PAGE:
Hmm…. I’m really having trouble coming up with women who have written intro texts!

  6. Thank you very much for all your suggestions.
    It is true, Women’s Works is a great source, but it is just starting so it doesn’t contain many works. As Jender proposes, we should all send suggestions to them!).
    profbigk, I have some to JSTOR, but I am interested in both, online and book recommendations.

    Thank you very very much!!

  7. It was women’s works I was thinking of. It is still slight, but it has quite a bit from Annette Baier, whom I’d strongly recommend.

    Looking for texts it seemed to me that it would be great to have more intro texts from women.

  8. Also, thanks Monkey for the link. Saray, if you scroll down the page, you’ll find she wrote also about political theory and normativity.

  9. While Montero’s Intro to Mind book is very affordable (which is a huge plus for me) as well as accessible and engaging (also plusses), it is also idiosyncratic. For example, she simply dismisses the unintelligibility of interaction problem for dualism. While she argues for why she thinks this is not a problem elsewhere in the professional literature (so this is not simply oversight or carelessness on her part), and that is worth a discussion, at the intro level I think should be seen as a deep challenge for dualism. It should be taken seriously and discussed, not simply tossed out as unproblematic. I have taught with it as a second text, but it’s a bit awkward and I’m probably not going to use it again. I would recommend her work on Neutral Monism if one were to do a reader or selections on the philosophy of mind–I think that is an interesting direction for the mind-body problem discussion to take.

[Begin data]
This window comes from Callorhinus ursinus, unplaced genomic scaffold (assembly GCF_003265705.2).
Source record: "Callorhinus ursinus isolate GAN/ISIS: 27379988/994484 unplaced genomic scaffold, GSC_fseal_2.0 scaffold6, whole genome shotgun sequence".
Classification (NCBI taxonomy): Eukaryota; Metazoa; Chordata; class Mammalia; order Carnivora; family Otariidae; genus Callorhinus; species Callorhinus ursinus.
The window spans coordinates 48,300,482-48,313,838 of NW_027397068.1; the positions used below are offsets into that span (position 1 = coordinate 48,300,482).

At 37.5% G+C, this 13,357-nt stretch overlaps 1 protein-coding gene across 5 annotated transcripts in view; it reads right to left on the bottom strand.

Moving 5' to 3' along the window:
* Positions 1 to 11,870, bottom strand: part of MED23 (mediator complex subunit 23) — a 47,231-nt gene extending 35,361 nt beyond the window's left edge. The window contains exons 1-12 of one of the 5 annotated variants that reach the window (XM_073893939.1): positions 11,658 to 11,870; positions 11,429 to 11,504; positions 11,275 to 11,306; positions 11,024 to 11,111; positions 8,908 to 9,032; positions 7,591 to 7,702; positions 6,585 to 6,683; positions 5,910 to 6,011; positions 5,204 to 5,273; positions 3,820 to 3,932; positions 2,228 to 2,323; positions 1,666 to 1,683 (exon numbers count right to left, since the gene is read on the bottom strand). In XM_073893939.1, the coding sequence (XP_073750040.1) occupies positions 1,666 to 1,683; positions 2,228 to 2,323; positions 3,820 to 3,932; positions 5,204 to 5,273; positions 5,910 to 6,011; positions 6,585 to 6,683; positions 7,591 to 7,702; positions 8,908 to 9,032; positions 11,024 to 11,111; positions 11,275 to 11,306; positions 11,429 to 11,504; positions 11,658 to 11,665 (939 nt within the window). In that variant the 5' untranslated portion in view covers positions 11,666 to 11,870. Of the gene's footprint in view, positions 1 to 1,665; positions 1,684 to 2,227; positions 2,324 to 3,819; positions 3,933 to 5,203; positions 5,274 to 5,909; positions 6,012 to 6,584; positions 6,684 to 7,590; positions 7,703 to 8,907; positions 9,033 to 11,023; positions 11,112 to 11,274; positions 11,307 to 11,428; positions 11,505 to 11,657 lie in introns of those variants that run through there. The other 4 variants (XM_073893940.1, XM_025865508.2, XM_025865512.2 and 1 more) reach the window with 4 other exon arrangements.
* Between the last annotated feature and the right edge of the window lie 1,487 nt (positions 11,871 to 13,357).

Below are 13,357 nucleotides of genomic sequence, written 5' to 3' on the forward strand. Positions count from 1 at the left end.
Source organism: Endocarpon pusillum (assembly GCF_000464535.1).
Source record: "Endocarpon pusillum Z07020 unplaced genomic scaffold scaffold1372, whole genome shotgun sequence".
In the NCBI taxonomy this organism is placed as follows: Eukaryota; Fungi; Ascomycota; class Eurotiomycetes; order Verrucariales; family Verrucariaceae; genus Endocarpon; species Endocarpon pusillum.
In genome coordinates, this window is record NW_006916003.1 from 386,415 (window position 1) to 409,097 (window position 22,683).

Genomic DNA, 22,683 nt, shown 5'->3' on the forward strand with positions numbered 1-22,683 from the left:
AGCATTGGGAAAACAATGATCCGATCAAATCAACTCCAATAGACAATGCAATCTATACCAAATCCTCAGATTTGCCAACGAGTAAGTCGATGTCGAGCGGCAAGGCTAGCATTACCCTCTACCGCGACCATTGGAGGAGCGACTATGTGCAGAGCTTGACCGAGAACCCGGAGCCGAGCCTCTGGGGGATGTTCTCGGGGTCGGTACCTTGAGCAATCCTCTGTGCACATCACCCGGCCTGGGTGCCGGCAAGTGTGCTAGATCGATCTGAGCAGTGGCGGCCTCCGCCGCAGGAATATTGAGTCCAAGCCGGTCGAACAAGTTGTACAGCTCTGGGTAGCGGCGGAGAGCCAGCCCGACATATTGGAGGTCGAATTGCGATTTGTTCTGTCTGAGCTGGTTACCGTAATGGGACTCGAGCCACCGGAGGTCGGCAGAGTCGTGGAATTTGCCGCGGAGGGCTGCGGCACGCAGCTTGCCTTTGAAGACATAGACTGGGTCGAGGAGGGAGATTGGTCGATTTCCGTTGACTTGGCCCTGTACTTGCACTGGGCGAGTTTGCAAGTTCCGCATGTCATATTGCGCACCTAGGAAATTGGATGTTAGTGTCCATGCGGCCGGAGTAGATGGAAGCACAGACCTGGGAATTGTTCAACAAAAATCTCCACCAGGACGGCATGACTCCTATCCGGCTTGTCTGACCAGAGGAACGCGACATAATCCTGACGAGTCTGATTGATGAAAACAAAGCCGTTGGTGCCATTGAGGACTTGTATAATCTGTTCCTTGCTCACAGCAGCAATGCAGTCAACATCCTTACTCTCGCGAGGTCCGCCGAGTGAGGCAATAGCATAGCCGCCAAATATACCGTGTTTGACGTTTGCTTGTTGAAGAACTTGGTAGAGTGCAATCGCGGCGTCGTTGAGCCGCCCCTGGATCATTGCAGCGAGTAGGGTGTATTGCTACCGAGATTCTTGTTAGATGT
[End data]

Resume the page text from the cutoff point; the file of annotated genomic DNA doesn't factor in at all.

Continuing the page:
I would think that depending on what approach one takes on the mind-body problem, some of Patricia Churchland’s work might be of interest.

  10. Anrea Nye has written extensively on phil. of language, especially concerning the French fem. philosophers: “The Voice of the Serpent” is a good essay. Also, Alessandra Tanesini’s essay “Whose Language?” is a trenchant examination of terms such as “woman” whose use she says we should not abandon but expand on.

    On the issue of abortion, Judith Jarvis Thomson, a conservative philosopher, makes the most powerful case yet articulated about the permissability of abortion based on the basic principle that no one has the right to the use of another’s body. She distinguishes between what’s legally permissible and what is decent. Essay is called “A Defense of Abortion.” It is a classic, using the widely-known thought experiment of the star violinist connected to someone else’s body in order that he can survive. Powerful

  11. I have some published work in the domain of extended mind and embodied cognition, for example “An extended mind perspective on natural number representation” in Philosophical Psychology, 21, 475–490. I can send you an offprint if you like